Covid-19: New financial support available for companies in difficulty due to Omicron

A new Covid-19 support payment of $4,000 per business plus $400 per full-time worker will be made available to certain businesses affected by the Omicron outbreak, the government says.

Finance Minister Grant Robertson said to be eligible for the payment, businesses must show a 40% drop in seven consecutive days in the six weeks before the Omicron government’s response moves into phase two on 15 February.

Some sectors, such as hospitality and events, have seen a significant drop in business under the red framework and because of the Omicron outbreak, Finance Minister Grant Robertson said.

MARK TAYLOR/Stuff

Some sectors, such as hospitality and events, have seen a significant drop in business under the red framework and because of the Omicron outbreak, Finance Minister Grant Robertson said.

“It will be available fortnightly for six weeks – so three payments in total,” Robertson said.

Each payment would be $4,000 per company plus $400 per full-time employee, capped at 50 full-time employees or $24,000, he said.

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The amount was the same as the most recent transition payment, he said.

“We believe this will get people through the worst of the Omicron outbreak.”

It had been estimated that the program would cost the government between $160 million and $260 million, he said.

Finance Minister Grant Robertson said the government had the option to extend the payment if it deemed it necessary.

ROBERT KITCHIN/Stuff

Finance Minister Grant Robertson said the government had the option to extend the payment if it deemed it necessary.

The government had been monitoring the impact of the Covid-19 protective framework and although most businesses were able to open and operate relatively normally, even in red, some sectors were struggling, he said.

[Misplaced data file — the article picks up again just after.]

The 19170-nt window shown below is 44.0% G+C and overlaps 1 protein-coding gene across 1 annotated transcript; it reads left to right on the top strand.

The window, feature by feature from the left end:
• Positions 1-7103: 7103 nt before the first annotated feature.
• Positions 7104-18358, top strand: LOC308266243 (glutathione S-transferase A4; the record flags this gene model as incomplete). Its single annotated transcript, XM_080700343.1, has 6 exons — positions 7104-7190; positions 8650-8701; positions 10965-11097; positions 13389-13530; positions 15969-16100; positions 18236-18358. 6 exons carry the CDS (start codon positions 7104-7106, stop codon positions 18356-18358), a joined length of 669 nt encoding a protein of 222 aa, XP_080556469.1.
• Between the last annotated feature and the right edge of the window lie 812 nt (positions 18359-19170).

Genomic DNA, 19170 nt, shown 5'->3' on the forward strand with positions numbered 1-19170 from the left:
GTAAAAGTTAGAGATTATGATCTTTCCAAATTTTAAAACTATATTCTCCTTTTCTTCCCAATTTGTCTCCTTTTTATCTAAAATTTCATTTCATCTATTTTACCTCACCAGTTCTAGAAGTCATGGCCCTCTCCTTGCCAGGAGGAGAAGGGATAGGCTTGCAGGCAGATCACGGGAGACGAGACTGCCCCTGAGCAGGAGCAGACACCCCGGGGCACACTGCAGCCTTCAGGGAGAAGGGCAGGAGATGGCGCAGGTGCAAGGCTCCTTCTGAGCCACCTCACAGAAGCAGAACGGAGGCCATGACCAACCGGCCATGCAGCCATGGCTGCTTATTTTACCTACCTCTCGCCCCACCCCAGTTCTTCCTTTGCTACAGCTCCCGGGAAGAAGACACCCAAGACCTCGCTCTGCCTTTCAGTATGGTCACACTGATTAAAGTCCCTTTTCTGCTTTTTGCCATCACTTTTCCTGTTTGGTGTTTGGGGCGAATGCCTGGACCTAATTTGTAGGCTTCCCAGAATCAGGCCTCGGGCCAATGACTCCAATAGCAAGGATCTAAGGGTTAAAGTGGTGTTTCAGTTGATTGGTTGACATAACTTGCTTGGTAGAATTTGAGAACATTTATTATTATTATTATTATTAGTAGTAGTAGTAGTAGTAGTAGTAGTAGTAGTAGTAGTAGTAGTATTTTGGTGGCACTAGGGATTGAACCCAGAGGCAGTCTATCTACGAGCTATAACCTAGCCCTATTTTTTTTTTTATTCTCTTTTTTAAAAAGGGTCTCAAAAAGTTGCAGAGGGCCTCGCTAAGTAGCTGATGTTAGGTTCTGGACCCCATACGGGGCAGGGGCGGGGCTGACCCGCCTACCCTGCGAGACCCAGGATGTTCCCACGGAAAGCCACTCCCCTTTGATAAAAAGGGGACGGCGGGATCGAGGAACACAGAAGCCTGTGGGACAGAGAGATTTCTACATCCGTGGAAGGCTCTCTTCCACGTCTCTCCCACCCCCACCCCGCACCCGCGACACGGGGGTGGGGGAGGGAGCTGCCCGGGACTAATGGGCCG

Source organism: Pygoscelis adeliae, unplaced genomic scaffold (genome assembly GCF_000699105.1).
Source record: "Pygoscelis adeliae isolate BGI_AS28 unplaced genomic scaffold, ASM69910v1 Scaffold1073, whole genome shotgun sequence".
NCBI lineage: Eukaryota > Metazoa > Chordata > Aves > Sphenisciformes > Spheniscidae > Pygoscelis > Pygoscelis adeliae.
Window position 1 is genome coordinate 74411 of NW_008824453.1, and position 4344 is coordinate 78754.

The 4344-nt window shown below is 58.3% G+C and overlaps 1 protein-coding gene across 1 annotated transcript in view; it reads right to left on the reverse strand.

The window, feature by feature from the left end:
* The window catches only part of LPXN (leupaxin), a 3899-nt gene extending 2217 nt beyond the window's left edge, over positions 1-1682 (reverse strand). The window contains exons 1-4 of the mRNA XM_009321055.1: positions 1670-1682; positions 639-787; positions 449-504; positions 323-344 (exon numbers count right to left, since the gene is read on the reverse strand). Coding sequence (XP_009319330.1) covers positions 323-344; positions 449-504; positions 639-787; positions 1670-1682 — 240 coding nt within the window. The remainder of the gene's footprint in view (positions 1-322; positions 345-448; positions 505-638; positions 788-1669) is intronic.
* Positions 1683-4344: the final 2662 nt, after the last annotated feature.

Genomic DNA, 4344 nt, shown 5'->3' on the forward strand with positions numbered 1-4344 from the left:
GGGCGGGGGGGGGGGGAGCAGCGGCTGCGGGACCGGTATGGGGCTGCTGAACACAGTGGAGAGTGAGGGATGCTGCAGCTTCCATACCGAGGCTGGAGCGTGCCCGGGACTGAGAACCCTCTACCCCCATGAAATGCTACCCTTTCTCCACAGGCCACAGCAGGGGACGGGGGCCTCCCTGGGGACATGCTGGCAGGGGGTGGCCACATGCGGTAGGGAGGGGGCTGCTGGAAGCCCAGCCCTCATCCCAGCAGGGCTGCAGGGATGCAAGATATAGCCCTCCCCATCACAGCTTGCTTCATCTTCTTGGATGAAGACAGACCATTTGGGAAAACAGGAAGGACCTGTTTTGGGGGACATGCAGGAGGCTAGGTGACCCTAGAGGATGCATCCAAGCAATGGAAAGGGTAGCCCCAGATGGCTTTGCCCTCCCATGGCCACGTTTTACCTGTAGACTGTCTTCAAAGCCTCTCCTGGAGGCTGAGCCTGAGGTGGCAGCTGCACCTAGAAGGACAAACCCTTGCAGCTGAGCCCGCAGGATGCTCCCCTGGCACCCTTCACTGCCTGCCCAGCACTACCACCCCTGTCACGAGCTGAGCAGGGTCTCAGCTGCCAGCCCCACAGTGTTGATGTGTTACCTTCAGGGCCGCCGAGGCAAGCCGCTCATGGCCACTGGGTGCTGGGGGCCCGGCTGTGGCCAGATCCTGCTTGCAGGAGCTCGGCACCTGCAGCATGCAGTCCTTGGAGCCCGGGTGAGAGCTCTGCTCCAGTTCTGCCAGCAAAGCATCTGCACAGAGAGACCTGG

“We can see that the majority of the economy is operating almost normally, but in some sectors, like hospitality and events, there has been a significant drop in business,” Robertson said.

“There are a range of reasons for this, but clearly the impact is putting a number of viable businesses at risk of not being able to operate.”

Applications for the first payment open February 28, with payments starting March 1.

International experience has shown that the peak of the Omicron outbreak should pass after about six weeks, he said.

The government will closely monitor the situation and have the option to extend the payment if necessary, he said.

“We looked closely at whether we could offer sector-specific packages, but the definition of who is in which sector and the need to provide liquidity quickly meant that this was not a feasible option to reach those most affected. “

Revenue Minister David Parker said changes were also being made to the Small Business Cash Loan Scheme to increase the amount of finance available to eligible businesses through the introduction of a top-up loan.

The top-up loan would allow businesses that had already obtained a loan to withdraw an additional $10,000 with a new five-year repayment period and the first two years interest-free.

The Cabinet had also agreed to waive the first two years of accrued base interest from all borrowers who had taken or would take a loan under the scheme, he said.

The change would mean that interest would only start accruing at the start of the third year, he said.

It also extended the tax department commissioner’s ability to apply flexibility for tax payment dates and terms to help businesses facing cash pressures, he said.

Any business that is struggling to pay taxes due to the impacts of Covid-19 should log into myIR to see if they can delay the start of payments to a later date, or if part of the tax can be waived, did he declare.

Restaurant Association chief executive Marisa Bidois said she welcomed the financial support scheme.

“Hotel businesses are bleeding money right now, which will bring some very welcome relief to business owners,” Bidois said.

She wished the threshold had been set at 30% to reflect the average losses reported by members and more fairly reflect the cumulative effect of revenue declines members were experiencing from year to year, she said.

“However, we are still confident that it will be of great help to so many small businesses struggling to cover basic costs at the moment.”

empty and people were reluctant to spend time in public spaces, which would continue to hurt hospitality, she said.

“Omicron is currently having a tremendous effect on our industry, which unfortunately we do not see changing anytime soon.”

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